Hercules and Lichas by Antonio Canova

Hercules and Lichas by Antonio Canova

Hercules and Lichas
Galleria Nazionale d’Arte Moderna, Rome, Italy

“Hercules and Lichas” was a sculpture that was developed over an extended period due to its size – it stands at just under eleven feet tall – and the turbulent times in which it was made. Commissioned by Onorrato Gaetani, a Neapolitan nobleman, from Canova, Gaetani also proposed the subject be drawn from Greek mythology. Hercules sent his herald Lichas to fetch him a cloak. His wife had dipped it in a magical fluid with the intent of keeping Hercules faithful. Instead, it poisoned him, and driven mad by anger and pain he flung Lichas into the sea.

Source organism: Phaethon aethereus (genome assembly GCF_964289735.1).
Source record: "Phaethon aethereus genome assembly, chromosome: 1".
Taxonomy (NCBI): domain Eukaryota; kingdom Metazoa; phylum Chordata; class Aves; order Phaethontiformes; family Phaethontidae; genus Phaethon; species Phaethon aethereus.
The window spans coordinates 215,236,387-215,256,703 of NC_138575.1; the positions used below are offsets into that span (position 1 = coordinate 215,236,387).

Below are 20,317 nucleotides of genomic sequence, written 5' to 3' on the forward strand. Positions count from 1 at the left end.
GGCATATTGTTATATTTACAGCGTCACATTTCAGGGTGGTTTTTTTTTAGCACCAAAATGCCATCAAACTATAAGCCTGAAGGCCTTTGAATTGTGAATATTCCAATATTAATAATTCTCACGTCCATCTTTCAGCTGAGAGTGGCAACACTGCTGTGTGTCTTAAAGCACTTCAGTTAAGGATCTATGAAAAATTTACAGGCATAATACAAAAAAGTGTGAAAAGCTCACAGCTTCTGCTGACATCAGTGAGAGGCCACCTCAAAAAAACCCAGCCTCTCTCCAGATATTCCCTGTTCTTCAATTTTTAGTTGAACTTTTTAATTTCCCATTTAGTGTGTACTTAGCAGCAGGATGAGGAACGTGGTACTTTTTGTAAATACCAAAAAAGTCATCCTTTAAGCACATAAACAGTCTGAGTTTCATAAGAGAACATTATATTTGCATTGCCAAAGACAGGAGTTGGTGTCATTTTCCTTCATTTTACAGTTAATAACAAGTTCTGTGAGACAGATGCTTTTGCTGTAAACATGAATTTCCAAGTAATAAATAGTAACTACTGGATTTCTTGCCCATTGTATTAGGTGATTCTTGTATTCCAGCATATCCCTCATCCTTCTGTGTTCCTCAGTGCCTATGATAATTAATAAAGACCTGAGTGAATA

Antonio Canova 1757-1822

Antonio Canova
Neoclassicism, Romanticism
Born: 1 November 1757, Veneto, Italy
Nationality: Italian
Died: 13 October 1822, Venice, Italy

Canova was a Neoclassical sculptor, particularly known for his marble sculptures. His sculpture was inspired by the Baroque and the classical revival; however, he avoided the melodramatics of Baroque and the cold artificiality of the Classical revival

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